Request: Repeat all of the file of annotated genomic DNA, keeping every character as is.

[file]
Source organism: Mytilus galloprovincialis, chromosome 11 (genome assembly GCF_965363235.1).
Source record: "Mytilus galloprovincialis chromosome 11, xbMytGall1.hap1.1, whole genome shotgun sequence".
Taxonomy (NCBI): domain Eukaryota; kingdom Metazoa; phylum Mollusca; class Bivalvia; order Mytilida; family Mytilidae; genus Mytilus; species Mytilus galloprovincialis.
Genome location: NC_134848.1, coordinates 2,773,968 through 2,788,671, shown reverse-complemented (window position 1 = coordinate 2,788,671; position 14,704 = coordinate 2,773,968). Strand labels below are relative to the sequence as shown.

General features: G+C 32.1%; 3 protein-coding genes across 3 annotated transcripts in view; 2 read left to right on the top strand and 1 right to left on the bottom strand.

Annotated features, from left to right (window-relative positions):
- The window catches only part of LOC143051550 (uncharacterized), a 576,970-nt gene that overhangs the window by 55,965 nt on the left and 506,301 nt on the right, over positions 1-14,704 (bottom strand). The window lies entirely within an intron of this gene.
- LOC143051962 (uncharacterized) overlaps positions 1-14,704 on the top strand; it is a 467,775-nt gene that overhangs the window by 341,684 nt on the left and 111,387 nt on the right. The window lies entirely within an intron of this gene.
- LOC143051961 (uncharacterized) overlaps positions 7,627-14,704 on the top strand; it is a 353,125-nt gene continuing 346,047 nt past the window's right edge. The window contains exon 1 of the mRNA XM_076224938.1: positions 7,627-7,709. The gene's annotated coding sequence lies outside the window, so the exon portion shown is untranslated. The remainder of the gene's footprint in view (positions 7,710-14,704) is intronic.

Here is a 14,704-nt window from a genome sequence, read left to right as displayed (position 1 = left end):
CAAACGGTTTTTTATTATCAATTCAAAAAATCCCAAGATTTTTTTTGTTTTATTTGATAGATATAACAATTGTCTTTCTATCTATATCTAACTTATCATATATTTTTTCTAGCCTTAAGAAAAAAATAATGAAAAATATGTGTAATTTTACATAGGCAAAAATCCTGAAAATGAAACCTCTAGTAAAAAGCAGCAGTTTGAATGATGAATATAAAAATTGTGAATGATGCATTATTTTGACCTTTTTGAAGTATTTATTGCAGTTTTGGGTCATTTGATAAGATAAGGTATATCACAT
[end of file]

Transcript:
Source organism: Mytilus galloprovincialis, chromosome 11 (genome assembly GCF_965363235.1).
Source record: "Mytilus galloprovincialis chromosome 11, xbMytGall1.hap1.1, whole genome shotgun sequence".
Taxonomy (NCBI): domain Eukaryota; kingdom Metazoa; phylum Mollusca; class Bivalvia; order Mytilida; family Mytilidae; genus Mytilus; species Mytilus galloprovincialis.
Genome location: NC_134848.1, coordinates 2,773,968 through 2,788,671, shown reverse-complemented (window position 1 = coordinate 2,788,671; position 14,704 = coordinate 2,773,968). Strand labels below are relative to the sequence as shown.

General features: G+C 32.1%; 3 protein-coding genes across 3 annotated transcripts in view; 2 read left to right on the top strand and 1 right to left on the bottom strand.

Annotated features, from left to right (window-relative positions):
- The window catches only part of LOC143051550 (uncharacterized), a 576,970-nt gene that overhangs the window by 55,965 nt on the left and 506,301 nt on the right, over positions 1-14,704 (bottom strand). The window lies entirely within an intron of this gene.
- LOC143051962 (uncharacterized) overlaps positions 1-14,704 on the top strand; it is a 467,775-nt gene that overhangs the window by 341,684 nt on the left and 111,387 nt on the right. The window lies entirely within an intron of this gene.
- LOC143051961 (uncharacterized) overlaps positions 7,627-14,704 on the top strand; it is a 353,125-nt gene continuing 346,047 nt past the window's right edge. The window contains exon 1 of the mRNA XM_076224938.1: positions 7,627-7,709. The gene's annotated coding sequence lies outside the window, so the exon portion shown is untranslated. The remainder of the gene's footprint in view (positions 7,710-14,704) is intronic.

Here is a 14,704-nt window from a genome sequence, read left to right as displayed (position 1 = left end):
CAAACGGTTTTTTATTATCAATTCAAAAAATCCCAAGATTTTTTTTGTTTTATTTGATAGATATAACAATTGTCTTTCTATCTATATCTAACTTATCATATATTTTTTCTAGCCTTAAGAAAAAAATAATGAAAAATATGTGTAATTTTACATAGGCAAAAATCCTGAAAATGAAACCTCTAGTAAAAAGCAGCAGTTTGAATGATGAATATAAAAATTGTGAATGATGCATTATTTTGACCTTTTTGAAGTATTTATTGCAGTTTTGGGTCATTTGATAAGATAAGGTATATCACAT